It is unknown why certain people experience lucid dreams more frequently than others. While experts are unclear on exactly why or how lucid dreaming occurs, preliminary research signals that the prefrontal and parietal regions of the brain play a significant role in this type of dream experience.

Researchers have found that many people covet lucid dreaming and seek to experience it more often. In fact, lucid dreaming has been compared to the popularity of virtual reality headsets and hyper-realistic video games, giving lucid dreamers the ultimate, completely safe, immersive, self-directed dreamscape experience, unlimited by the constraints of the real world.

Potential training methods for inducing lucid dreaming include cognitive training, external stimulation during sleep, and medications. While these methods may show some promise, none have been rigorously tested or shown to be effective.

What is clear is that a strong link has been found between lucid dreaming and highly imaginative thinking and creative output. In fact, while lucid dreaming may be analogous to lucid imagination, research has shown that lucid dreamers perform better on creative tasks than those who do not experience lucid dreaming.

Stress Dreams

Another mystery of dreaming is that stressful experiences tend to show up with great frequency in our dreams. Stress dreams may be described in many ways, from sad to scary, the most intense of which are often called nightmares.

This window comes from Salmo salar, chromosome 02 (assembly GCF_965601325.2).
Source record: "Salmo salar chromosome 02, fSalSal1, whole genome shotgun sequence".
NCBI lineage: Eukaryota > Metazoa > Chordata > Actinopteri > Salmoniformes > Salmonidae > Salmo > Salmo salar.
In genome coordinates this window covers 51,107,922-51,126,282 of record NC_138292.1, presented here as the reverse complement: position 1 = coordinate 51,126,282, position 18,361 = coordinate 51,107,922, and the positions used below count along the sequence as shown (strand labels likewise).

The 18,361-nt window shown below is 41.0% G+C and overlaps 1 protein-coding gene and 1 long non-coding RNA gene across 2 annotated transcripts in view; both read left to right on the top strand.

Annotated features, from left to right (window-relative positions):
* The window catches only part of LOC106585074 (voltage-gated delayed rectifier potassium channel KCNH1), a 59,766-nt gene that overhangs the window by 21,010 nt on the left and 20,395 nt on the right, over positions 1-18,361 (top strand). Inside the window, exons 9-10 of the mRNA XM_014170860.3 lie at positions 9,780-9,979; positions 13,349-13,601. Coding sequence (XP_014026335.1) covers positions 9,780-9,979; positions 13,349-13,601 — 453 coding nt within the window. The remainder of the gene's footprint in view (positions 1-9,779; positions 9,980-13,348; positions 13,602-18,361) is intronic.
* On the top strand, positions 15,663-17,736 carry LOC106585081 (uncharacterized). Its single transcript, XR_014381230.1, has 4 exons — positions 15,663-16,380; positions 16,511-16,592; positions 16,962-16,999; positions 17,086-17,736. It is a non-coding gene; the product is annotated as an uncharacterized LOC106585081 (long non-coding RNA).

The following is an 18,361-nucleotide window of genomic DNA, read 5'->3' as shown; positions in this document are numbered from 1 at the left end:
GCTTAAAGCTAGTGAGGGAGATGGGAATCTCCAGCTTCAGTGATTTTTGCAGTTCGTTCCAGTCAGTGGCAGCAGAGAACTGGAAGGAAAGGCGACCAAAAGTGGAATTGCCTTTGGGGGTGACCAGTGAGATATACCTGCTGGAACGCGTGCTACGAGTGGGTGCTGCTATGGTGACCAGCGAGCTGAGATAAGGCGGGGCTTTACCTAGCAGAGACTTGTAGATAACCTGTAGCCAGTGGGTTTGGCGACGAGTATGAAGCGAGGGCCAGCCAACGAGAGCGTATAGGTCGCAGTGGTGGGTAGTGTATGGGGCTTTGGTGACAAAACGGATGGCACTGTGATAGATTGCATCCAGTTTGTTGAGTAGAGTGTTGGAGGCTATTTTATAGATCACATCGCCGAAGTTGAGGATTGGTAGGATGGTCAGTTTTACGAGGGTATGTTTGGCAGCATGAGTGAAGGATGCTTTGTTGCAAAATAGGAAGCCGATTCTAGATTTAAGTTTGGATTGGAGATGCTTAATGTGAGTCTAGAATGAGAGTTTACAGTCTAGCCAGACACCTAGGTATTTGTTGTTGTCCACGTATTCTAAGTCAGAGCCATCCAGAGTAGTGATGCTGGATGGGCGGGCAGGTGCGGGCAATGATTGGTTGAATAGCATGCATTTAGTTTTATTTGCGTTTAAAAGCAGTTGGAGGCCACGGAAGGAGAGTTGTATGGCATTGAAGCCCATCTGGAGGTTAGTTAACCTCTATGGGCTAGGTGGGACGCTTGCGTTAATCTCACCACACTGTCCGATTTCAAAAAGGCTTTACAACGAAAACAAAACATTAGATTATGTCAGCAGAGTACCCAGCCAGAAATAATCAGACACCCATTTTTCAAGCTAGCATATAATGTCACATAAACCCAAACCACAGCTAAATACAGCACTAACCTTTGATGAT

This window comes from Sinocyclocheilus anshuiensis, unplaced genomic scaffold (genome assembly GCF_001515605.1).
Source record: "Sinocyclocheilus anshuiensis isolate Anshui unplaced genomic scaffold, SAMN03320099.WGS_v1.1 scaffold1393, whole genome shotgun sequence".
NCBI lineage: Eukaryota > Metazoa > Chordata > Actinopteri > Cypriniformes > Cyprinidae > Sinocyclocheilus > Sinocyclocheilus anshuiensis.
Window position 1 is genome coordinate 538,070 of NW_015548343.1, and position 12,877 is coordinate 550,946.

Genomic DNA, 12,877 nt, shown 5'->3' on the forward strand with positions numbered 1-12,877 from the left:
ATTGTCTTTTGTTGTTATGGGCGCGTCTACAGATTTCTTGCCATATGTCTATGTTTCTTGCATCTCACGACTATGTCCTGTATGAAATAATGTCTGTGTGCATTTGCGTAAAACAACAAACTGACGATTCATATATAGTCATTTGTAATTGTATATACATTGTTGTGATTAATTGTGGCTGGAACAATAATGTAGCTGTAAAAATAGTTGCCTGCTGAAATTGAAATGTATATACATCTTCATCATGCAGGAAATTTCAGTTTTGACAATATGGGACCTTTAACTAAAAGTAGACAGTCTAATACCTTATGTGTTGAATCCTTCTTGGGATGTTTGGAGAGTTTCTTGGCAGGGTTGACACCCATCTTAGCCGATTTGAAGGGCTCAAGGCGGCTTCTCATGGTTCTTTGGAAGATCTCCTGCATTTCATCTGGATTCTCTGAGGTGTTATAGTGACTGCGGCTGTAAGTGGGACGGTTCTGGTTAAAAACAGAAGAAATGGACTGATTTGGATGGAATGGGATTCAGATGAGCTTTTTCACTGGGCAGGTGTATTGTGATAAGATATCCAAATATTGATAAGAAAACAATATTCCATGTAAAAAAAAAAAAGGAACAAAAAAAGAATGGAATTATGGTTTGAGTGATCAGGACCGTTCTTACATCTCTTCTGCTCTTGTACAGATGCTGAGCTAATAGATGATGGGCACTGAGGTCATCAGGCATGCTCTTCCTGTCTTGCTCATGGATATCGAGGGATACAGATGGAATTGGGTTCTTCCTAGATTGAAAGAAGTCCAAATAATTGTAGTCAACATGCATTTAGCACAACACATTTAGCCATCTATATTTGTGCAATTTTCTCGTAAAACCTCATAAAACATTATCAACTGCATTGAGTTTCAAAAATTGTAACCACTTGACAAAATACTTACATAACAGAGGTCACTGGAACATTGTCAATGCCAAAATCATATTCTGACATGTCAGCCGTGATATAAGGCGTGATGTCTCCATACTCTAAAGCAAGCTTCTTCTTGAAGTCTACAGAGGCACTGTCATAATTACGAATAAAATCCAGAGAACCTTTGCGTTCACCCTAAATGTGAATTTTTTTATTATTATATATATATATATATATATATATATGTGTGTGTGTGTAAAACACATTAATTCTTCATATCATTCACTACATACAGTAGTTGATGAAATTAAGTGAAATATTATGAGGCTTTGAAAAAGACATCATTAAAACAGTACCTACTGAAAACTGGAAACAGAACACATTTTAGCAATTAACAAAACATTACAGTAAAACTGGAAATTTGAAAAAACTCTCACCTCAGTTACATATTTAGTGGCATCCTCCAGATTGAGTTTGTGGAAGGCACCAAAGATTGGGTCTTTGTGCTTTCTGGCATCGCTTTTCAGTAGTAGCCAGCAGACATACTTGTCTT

Experts do not fully understand how or why specific stressful dream content ends up in our dreams but many point to a variety of theories, including the continuity hypothesis, adaptive strategy, and emotional regulation dream theories, to explain why we have stress dreams.

Stress in daily life and past traumas often show up during sleep as stressful dreams. In fact, research has shown that those who experience greater levels of worry in their waking lives, and people with post-traumatic stress disorder (PTSD) report a higher frequency and intensity of nightmares.

Many studies have shown that those with mental health disorders, such as anxiety and depression, tend to have more distressful dreams, as well as more difficulty sleeping in general.

Additionally, a 2018 study published in Scientific Reports, found a strong link between anxiety and stressful dream content, as well as a similarly strong relationship between waking "peace of mind" and general well-being with more positive dreams. Researchers speculate that stress dreams may be the brain's attempt to help us cope with and make sense of these stressful experiences.

A Word From Verywell

Clearly, much more research is needed to fully tease out the true function of dreams. What has become increasingly evident, however, is that many of the theories on dreaming have merit. In fact, rather than assuming only one hypothesis is correct, many researchers believe the purpose of dreaming is likely a patchwork of the factors proposed in a variety of dream theories.

Knowing that so much is left uncertain about why we dream, we can feel free to view our own dreams in the light that resonates best with us—whether that is as a fruitful idea generator, an emotional processing space, a replay of our greatest hits (or secret desires), or a meaningless menagerie of imagery.

Regardless, don't miss out. If you have questions about your dreams or are experiencing any sleep or dream concerns, consider consulting a sleep specialist. They are your dreams, so you might as well make the most of them.